Mechanism of Action
The major action of all antipsychotics in the nervous system is to block receptors for the neurotransmitter dopamine; however, the therapeutic mechanism of action is only par-tially understood. Dopamine receptors are classified into subcategories (D1, D2, D3, D4, and D5), and D2, D3, and D4 have been associated with mental illness. The typical antipsychotic drugs are potent antagonists (blockers) of D2, D3, and D4. This makes them effective in treating target symptoms but also produces many extrapyramidal side effects (discussion to follow) because of the blocking of the D2 receptors. Newer, atypical antipsychotic drugs, such as clozapine (Clozaril), are relatively weak blockers of D2, which may account for the lower incidence of extrapyrami-dal side effects. In addition, atypical antipsychotics inhibit the reuptake of serotonin, as do some of the antidepressants, increasing their effectiveness in treating the depressive aspects of schizophrenia. Paliperidone (Invega) is the new-est atypical antipsychotic, gaining approval for distribution in the United States in January 2007. It is chemically similar to risperidone (Risperdal); however, it is an extended-release preparation. This means the client can take one daily dose in most cases, which may be a factor in increased compliance.
A new generation of antipsychotics, called dopamine system stabilizers, is being developed. These drugs are thought to stabilize dopamine output; that is, they preserve or enhance dopaminergic transmission when it is too low and reduce it when it is too high. This results in control of symptoms without some of the side effects of other antipsy-chotic medications. Aripiprazole (Abilify), the first drug of this type, was approved for use in November 2002. In clini-cal trials, the most common side effects were headache, anxiety, and nausea.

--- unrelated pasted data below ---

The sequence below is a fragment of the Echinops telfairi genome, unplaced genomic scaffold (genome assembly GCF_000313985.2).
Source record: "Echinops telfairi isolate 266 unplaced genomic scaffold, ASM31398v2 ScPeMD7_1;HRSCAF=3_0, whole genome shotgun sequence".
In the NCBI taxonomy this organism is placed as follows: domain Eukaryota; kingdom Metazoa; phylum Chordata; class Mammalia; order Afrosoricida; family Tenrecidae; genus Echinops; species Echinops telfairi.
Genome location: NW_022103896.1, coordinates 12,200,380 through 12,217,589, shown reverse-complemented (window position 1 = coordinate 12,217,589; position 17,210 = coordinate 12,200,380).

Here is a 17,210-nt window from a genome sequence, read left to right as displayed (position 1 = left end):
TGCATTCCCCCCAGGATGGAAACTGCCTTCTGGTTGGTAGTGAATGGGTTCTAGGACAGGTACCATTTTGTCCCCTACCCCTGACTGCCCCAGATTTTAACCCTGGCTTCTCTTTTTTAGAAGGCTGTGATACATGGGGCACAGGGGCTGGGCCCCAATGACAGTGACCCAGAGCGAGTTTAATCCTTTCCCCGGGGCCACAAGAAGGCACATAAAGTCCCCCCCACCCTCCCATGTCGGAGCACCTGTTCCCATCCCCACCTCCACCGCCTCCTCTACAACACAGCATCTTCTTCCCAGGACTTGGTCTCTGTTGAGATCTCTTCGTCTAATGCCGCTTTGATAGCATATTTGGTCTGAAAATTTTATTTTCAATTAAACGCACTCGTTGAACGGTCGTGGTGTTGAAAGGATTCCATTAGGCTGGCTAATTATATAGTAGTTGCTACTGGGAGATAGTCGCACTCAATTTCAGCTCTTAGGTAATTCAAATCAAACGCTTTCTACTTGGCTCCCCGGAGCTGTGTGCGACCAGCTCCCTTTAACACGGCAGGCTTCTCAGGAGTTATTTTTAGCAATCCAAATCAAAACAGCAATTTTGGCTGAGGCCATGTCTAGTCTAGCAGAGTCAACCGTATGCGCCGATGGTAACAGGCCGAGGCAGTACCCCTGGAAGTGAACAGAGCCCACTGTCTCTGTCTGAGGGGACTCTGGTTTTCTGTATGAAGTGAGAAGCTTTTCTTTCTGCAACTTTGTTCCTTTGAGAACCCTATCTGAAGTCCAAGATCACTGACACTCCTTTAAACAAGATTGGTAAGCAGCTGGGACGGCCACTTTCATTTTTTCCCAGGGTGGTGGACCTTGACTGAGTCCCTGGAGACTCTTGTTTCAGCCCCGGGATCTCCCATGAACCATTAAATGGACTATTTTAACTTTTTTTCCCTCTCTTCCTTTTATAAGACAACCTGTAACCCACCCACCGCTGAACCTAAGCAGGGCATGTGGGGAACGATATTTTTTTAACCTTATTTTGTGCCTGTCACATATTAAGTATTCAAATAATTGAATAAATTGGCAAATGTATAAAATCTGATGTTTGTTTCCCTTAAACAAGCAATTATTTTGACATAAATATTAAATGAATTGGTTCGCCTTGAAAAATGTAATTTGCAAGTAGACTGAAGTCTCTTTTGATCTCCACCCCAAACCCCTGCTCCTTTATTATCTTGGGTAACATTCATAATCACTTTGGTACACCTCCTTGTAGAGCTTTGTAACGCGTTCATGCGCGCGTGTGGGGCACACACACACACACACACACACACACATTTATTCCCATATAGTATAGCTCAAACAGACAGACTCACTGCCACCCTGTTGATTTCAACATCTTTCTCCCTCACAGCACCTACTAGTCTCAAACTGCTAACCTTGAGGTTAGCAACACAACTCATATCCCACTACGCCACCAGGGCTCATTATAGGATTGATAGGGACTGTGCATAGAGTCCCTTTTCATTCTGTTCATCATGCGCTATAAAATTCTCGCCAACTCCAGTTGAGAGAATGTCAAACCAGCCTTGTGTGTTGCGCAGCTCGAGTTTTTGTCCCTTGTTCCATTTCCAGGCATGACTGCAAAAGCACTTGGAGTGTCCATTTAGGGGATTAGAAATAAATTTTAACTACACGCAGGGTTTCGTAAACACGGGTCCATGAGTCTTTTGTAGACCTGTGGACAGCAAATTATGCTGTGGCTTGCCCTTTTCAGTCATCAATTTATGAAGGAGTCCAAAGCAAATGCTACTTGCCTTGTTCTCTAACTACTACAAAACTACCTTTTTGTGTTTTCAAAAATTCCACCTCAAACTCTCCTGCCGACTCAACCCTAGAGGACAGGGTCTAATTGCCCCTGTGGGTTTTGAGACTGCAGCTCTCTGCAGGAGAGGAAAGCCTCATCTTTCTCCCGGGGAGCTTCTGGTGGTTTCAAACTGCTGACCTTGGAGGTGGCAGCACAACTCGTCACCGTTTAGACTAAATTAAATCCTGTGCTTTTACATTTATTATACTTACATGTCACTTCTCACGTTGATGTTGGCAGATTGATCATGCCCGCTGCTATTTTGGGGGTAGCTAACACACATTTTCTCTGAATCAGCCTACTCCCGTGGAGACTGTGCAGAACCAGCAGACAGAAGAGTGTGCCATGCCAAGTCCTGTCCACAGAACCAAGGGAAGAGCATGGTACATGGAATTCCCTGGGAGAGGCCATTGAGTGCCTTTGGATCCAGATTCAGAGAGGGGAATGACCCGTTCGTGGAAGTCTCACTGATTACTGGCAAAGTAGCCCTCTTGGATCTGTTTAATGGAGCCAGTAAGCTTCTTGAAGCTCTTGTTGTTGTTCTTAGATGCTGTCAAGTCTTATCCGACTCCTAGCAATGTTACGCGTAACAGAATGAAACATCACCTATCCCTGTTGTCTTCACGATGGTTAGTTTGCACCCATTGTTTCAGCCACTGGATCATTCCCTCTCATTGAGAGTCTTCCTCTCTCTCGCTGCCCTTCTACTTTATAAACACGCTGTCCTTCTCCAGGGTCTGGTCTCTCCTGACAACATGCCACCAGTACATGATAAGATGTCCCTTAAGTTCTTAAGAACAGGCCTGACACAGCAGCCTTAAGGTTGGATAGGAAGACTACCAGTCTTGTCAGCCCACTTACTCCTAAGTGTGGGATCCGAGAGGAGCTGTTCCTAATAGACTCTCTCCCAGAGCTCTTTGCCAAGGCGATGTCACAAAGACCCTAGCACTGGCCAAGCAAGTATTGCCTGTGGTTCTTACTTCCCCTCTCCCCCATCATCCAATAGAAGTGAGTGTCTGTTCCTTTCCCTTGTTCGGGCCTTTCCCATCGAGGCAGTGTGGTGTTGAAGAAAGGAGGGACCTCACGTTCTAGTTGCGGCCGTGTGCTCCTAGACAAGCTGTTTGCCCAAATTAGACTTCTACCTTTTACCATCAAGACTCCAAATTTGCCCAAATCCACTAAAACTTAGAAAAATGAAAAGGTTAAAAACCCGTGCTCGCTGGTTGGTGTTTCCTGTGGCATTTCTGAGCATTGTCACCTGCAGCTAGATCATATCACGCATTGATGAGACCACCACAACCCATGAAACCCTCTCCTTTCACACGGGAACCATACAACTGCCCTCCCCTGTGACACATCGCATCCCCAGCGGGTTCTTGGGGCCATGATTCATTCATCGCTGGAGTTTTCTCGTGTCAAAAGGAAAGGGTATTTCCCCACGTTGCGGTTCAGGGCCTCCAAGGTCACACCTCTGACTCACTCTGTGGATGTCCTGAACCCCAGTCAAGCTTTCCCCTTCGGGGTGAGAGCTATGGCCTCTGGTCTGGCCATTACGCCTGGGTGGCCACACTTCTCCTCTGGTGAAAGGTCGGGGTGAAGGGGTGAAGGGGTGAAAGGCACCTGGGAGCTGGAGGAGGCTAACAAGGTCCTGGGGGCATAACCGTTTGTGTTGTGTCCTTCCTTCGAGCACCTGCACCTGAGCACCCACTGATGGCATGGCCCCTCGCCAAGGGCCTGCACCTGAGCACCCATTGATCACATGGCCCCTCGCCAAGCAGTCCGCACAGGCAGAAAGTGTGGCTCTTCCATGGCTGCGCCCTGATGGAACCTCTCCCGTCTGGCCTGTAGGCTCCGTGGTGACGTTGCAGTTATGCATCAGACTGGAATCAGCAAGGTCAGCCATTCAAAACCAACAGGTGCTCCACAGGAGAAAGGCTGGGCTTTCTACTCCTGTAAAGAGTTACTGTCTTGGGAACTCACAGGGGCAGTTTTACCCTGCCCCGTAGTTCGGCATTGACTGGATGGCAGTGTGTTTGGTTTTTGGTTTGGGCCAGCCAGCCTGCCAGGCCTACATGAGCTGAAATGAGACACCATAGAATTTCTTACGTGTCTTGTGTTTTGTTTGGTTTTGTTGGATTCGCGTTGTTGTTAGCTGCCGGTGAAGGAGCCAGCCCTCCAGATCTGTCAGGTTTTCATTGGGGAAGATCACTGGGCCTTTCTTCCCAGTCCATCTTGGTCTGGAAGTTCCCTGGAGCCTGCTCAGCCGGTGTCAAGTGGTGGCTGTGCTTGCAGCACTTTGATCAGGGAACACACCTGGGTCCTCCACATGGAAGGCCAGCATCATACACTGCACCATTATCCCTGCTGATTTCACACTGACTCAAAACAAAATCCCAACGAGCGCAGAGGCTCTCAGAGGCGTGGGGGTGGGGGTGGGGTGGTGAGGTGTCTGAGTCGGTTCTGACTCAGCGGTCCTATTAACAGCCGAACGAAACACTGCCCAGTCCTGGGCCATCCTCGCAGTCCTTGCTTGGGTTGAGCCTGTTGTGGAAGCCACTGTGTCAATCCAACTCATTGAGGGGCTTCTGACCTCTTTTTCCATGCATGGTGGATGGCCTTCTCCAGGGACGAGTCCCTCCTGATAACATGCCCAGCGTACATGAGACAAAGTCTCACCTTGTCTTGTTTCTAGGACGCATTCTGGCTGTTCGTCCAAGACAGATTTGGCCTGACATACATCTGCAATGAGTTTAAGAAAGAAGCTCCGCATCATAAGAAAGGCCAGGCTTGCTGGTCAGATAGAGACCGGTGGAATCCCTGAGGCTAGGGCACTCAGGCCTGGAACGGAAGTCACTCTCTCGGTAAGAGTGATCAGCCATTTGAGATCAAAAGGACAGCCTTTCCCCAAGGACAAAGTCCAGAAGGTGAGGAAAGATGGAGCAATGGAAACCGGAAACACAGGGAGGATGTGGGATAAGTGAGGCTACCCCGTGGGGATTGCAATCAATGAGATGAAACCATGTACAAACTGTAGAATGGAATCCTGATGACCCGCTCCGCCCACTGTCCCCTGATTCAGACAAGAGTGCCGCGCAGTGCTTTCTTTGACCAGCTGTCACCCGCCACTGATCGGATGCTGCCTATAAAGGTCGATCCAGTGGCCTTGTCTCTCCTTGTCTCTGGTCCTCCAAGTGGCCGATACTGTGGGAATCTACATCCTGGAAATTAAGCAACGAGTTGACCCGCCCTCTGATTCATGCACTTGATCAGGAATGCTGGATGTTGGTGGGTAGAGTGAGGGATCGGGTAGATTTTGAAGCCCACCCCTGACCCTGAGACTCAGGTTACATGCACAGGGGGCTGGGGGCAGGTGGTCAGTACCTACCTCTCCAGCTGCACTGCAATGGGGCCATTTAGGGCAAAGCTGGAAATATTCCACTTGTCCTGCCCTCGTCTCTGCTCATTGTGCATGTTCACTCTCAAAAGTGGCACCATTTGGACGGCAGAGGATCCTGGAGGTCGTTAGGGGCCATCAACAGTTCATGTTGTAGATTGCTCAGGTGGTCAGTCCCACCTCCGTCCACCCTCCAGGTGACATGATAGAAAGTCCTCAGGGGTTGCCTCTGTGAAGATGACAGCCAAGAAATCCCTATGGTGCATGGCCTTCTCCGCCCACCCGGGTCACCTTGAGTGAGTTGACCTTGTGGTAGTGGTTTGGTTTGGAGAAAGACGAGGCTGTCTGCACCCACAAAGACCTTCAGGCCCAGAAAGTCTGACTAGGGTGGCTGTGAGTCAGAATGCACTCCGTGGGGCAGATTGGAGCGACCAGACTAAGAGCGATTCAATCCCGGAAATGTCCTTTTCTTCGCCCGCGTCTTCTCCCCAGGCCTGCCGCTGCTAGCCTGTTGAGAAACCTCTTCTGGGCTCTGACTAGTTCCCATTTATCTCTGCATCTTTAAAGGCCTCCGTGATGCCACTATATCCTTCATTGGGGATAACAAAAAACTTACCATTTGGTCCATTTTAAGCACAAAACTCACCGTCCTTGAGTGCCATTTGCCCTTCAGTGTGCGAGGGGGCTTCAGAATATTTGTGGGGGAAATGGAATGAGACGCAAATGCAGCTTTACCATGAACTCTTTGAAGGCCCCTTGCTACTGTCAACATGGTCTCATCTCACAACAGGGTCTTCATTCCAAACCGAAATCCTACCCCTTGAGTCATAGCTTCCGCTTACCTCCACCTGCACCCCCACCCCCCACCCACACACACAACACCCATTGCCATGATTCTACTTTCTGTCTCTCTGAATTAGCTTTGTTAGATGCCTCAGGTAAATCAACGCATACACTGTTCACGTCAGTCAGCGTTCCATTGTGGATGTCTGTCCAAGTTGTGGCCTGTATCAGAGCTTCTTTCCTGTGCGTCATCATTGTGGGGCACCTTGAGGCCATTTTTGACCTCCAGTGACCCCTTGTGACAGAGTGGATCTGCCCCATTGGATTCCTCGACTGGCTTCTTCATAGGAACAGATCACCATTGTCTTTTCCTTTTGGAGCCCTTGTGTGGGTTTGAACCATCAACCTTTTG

Four antipsychotics are available in depot injection, a time-release form of medication for maintenance therapy. Two con-ventional antipsychotics use sesame oil as the vehicle for these injections, so the medication is absorbed slowly over time; thus, less frequent administration is needed to maintain the desired therapeutic effects. Prolixin (decanoate fluphenazine) has a duration of 7 to 28 days, and Haldol (decanoate haloperi-dol) has a duration of 4 weeks. After the clientâ€™s condition is stabilized with oral doses of these medications, administration by depot injection is required every 2 to 4 weeks to maintain the therapeutic effect. Risperidone (Risperdal Consta) Paliperi-done (Invega Sustenna), atypical antipsychotics, encapsulates active medication into polymer-based microspheres that degrade slowly in the body, gradually releasing the drug at a controlled rate. Risperdal Consta, 25 mg, is given every 2 weeks. Paliperidone (Invega Sustenna) 117mg is given every 4 weeks.